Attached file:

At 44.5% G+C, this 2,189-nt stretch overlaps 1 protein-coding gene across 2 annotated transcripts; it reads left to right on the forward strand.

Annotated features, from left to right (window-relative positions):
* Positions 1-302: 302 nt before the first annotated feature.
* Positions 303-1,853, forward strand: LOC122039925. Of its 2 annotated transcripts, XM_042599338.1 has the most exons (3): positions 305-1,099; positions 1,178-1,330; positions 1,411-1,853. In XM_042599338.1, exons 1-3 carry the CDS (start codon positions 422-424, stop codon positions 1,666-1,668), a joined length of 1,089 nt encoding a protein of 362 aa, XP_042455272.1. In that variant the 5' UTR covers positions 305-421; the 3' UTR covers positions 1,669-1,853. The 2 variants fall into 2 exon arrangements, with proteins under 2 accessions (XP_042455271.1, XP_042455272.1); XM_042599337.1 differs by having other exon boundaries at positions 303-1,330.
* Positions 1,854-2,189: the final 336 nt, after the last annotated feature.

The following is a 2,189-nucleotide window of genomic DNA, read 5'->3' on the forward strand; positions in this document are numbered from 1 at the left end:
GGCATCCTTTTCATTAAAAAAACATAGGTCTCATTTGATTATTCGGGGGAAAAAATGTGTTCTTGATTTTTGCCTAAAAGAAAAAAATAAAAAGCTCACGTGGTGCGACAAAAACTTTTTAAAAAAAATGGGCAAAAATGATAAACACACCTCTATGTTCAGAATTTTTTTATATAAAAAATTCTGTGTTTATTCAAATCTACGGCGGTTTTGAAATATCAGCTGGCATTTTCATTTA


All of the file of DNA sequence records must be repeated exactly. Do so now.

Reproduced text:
At 44.5% G+C, this 2,189-nt stretch overlaps 1 protein-coding gene across 2 annotated transcripts; it reads left to right on the forward strand.

Annotated features, from left to right (window-relative positions):
* Positions 1-302: 302 nt before the first annotated feature.
* Positions 303-1,853, forward strand: LOC122039925. Of its 2 annotated transcripts, XM_042599338.1 has the most exons (3): positions 305-1,099; positions 1,178-1,330; positions 1,411-1,853. In XM_042599338.1, exons 1-3 carry the CDS (start codon positions 422-424, stop codon positions 1,666-1,668), a joined length of 1,089 nt encoding a protein of 362 aa, XP_042455272.1. In that variant the 5' UTR covers positions 305-421; the 3' UTR covers positions 1,669-1,853. The 2 variants fall into 2 exon arrangements, with proteins under 2 accessions (XP_042455271.1, XP_042455272.1); XM_042599337.1 differs by having other exon boundaries at positions 303-1,330.
* Positions 1,854-2,189: the final 336 nt, after the last annotated feature.

The following is a 2,189-nucleotide window of genomic DNA, read 5'->3' on the forward strand; positions in this document are numbered from 1 at the left end:
GGCATCCTTTTCATTAAAAAAACATAGGTCTCATTTGATTATTCGGGGGAAAAAATGTGTTCTTGATTTTTGCCTAAAAGAAAAAAATAAAAAGCTCACGTGGTGCGACAAAAACTTTTTAAAAAAAATGGGCAAAAATGATAAACACACCTCTATGTTCAGAATTTTTTTATATAAAAAATTCTGTGTTTATTCAAATCTACGGCGGTTTTGAAATATCAGCTGGCATTTTCATTTA